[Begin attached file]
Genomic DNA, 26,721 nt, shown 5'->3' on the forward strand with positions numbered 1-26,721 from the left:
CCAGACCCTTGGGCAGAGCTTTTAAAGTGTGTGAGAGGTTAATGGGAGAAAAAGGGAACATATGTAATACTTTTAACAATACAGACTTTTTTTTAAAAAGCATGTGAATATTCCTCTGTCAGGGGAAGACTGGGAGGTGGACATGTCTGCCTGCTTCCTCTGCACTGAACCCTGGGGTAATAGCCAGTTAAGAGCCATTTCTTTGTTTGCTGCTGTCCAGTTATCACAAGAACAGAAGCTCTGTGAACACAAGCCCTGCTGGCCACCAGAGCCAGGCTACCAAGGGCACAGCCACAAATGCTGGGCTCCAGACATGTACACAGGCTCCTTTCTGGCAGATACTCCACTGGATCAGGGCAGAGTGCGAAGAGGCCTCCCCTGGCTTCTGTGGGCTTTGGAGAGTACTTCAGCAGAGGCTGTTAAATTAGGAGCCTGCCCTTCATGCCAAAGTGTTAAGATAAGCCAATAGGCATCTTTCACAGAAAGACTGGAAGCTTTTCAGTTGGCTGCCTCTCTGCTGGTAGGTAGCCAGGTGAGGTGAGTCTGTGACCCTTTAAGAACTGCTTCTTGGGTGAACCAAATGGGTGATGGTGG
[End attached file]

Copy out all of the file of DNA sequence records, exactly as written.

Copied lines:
Genomic DNA, 26,721 nt, shown 5'->3' on the forward strand with positions numbered 1-26,721 from the left:
CCAGACCCTTGGGCAGAGCTTTTAAAGTGTGTGAGAGGTTAATGGGAGAAAAAGGGAACATATGTAATACTTTTAACAATACAGACTTTTTTTTAAAAAGCATGTGAATATTCCTCTGTCAGGGGAAGACTGGGAGGTGGACATGTCTGCCTGCTTCCTCTGCACTGAACCCTGGGGTAATAGCCAGTTAAGAGCCATTTCTTTGTTTGCTGCTGTCCAGTTATCACAAGAACAGAAGCTCTGTGAACACAAGCCCTGCTGGCCACCAGAGCCAGGCTACCAAGGGCACAGCCACAAATGCTGGGCTCCAGACATGTACACAGGCTCCTTTCTGGCAGATACTCCACTGGATCAGGGCAGAGTGCGAAGAGGCCTCCCCTGGCTTCTGTGGGCTTTGGAGAGTACTTCAGCAGAGGCTGTTAAATTAGGAGCCTGCCCTTCATGCCAAAGTGTTAAGATAAGCCAATAGGCATCTTTCACAGAAAGACTGGAAGCTTTTCAGTTGGCTGCCTCTCTGCTGGTAGGTAGCCAGGTGAGGTGAGTCTGTGACCCTTTAAGAACTGCTTCTTGGGTGAACCAAATGGGTGATGGTGG